Thanks to Dr Elaine Argyle from the University of Nottingham for writing a short piece on a fantastic new research project looking at transforming lives through mutual recovery.
Clay Transformations is a project based at the University of Nottingham. It is an innovative research programme that will be investigating the therapeutic effects of working with clay.
It follows a one-year programme focusing on research to support young people who access Nottingham’s mental health services. The Arts & Humanities Research Council has now funded a three year project to investigate the ways in which working creatively with clay can enhance the mental health and well-being of people aged 18 and over. It will engage a wide range of people including those with mental health needs, carers, educators and those working in health and social care. The aim is to promote ‘mutual recovery’ amongst these groups.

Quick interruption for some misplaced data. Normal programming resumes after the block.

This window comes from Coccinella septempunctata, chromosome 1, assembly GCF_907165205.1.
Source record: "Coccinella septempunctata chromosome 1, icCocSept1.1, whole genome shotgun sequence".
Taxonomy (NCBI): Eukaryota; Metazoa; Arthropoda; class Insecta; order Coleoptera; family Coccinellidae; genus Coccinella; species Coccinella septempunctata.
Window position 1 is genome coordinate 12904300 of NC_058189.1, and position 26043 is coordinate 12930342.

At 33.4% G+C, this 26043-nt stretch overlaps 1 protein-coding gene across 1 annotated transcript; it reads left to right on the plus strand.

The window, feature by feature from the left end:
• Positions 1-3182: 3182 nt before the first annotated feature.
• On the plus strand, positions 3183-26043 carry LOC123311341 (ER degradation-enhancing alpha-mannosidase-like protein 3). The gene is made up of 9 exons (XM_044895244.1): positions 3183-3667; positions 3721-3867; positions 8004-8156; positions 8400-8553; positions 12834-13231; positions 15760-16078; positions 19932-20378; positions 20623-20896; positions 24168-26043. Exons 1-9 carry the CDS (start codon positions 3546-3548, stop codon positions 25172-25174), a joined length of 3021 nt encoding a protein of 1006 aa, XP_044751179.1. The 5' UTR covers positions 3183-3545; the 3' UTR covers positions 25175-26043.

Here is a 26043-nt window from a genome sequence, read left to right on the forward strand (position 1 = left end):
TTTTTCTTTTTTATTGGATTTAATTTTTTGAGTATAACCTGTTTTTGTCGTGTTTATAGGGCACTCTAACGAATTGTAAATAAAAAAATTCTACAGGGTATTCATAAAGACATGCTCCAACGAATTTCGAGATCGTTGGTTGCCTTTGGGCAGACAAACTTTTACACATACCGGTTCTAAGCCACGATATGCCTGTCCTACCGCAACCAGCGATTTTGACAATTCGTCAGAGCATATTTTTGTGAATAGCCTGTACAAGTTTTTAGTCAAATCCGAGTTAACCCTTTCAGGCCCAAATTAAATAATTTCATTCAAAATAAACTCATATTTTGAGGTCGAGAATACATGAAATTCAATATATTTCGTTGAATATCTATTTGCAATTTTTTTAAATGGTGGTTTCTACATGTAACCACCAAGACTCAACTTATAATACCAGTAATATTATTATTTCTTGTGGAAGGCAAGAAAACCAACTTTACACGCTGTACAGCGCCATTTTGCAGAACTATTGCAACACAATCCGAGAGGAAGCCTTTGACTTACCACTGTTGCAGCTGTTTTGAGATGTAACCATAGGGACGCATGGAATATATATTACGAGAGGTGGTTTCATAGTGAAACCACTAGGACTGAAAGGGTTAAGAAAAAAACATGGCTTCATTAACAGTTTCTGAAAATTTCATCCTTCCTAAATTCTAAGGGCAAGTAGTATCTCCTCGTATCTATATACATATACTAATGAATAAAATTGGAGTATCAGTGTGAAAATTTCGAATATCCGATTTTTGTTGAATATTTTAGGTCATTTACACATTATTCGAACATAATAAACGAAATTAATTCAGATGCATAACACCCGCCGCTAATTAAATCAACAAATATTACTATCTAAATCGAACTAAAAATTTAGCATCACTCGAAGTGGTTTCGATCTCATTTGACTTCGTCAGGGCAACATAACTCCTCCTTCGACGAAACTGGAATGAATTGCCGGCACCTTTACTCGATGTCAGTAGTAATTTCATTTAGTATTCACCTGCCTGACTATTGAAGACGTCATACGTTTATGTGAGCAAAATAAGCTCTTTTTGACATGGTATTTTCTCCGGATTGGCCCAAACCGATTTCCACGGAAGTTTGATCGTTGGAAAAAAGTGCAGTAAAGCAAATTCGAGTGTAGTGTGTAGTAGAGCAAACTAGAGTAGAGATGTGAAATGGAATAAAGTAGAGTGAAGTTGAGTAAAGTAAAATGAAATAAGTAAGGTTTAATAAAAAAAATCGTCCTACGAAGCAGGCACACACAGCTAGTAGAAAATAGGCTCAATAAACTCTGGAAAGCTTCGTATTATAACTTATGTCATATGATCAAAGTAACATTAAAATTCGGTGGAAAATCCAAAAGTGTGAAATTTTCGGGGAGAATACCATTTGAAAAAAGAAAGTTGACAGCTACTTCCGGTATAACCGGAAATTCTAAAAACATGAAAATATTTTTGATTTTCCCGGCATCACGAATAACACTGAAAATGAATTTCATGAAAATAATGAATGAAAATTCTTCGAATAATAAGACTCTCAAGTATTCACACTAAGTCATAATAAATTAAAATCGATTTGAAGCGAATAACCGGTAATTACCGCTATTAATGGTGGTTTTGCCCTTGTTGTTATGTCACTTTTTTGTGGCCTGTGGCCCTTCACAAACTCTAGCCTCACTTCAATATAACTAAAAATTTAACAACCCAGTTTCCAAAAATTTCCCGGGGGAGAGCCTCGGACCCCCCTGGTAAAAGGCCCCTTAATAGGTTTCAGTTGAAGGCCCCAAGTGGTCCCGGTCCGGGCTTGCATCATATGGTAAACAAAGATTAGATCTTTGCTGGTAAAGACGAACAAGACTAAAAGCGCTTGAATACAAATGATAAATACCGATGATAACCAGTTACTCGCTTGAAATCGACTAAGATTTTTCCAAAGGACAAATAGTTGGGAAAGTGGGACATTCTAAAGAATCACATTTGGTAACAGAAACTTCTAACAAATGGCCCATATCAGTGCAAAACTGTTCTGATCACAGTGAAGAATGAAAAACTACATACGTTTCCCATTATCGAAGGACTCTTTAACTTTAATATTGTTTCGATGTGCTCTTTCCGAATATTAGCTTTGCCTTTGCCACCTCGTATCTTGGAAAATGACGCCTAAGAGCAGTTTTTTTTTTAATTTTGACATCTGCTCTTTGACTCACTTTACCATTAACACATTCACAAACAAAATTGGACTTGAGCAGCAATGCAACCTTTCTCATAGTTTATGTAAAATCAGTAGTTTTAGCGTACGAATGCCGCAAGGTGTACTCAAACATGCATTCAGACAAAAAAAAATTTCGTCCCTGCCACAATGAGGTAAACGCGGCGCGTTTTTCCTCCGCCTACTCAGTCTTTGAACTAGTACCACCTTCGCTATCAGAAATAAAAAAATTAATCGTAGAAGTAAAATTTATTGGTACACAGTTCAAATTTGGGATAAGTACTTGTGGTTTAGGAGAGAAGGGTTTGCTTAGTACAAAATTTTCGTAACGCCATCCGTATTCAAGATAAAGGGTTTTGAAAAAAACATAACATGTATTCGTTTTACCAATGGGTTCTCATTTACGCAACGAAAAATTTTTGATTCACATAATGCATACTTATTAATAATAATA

The project is run in collaboration with City Arts in Nottingham who have designed and built a new project website. This online platform will act as a place for people to get involved in, and receive regular information about, the project. It will also act as a virtual meeting point for artists, researchers, health and social care professionals and other interested parties to share information about their own practice and experience of working with clay. Once you have become a member you can post a biography, images and information about your work to your profile on the Research Network page. In addition, you can post events, articles and case studies to the shared blog and we have set up an associated Facebook page and Twitter hashtag (#ClayMH) for regular updates. Clay Transformations and City Arts will also be running a free eight week series of workshops exploring basic hand building clay techniques and clay modelling.